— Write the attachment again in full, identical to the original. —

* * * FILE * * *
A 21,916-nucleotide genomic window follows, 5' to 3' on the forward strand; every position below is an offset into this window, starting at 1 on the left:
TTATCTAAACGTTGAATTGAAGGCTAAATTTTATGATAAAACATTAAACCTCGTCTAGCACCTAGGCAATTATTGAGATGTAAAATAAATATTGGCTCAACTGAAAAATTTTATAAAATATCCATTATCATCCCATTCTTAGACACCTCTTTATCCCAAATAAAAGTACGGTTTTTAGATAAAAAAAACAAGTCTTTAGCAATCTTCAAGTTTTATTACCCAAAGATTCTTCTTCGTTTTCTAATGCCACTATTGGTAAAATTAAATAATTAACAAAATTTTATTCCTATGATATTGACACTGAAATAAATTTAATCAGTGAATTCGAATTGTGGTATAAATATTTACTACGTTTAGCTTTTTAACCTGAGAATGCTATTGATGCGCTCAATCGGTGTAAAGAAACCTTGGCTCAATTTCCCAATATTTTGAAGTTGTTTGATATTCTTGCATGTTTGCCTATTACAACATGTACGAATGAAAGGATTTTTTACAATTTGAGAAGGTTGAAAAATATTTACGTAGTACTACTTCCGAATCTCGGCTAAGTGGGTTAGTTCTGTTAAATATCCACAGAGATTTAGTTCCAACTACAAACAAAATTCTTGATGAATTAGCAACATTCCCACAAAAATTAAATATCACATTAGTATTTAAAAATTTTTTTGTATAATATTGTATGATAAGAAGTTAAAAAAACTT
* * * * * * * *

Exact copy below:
A 21,916-nucleotide genomic window follows, 5' to 3' on the forward strand; every position below is an offset into this window, starting at 1 on the left:
TTATCTAAACGTTGAATTGAAGGCTAAATTTTATGATAAAACATTAAACCTCGTCTAGCACCTAGGCAATTATTGAGATGTAAAATAAATATTGGCTCAACTGAAAAATTTTATAAAATATCCATTATCATCCCATTCTTAGACACCTCTTTATCCCAAATAAAAGTACGGTTTTTAGATAAAAAAAACAAGTCTTTAGCAATCTTCAAGTTTTATTACCCAAAGATTCTTCTTCGTTTTCTAATGCCACTATTGGTAAAATTAAATAATTAACAAAATTTTATTCCTATGATATTGACACTGAAATAAATTTAATCAGTGAATTCGAATTGTGGTATAAATATTTACTACGTTTAGCTTTTTAACCTGAGAATGCTATTGATGCGCTCAATCGGTGTAAAGAAACCTTGGCTCAATTTCCCAATATTTTGAAGTTGTTTGATATTCTTGCATGTTTGCCTATTACAACATGTACGAATGAAAGGATTTTTTACAATTTGAGAAGGTTGAAAAATATTTACGTAGTACTACTTCCGAATCTCGGCTAAGTGGGTTAGTTCTGTTAAATATCCACAGAGATTTAGTTCCAACTACAAACAAAATTCTTGATGAATTAGCAACATTCCCACAAAAATTAAATATCACATTAGTATTTAAAAATTTTTTTGTATAATATTGTATGATAAGAAGTTAAAAAAACTT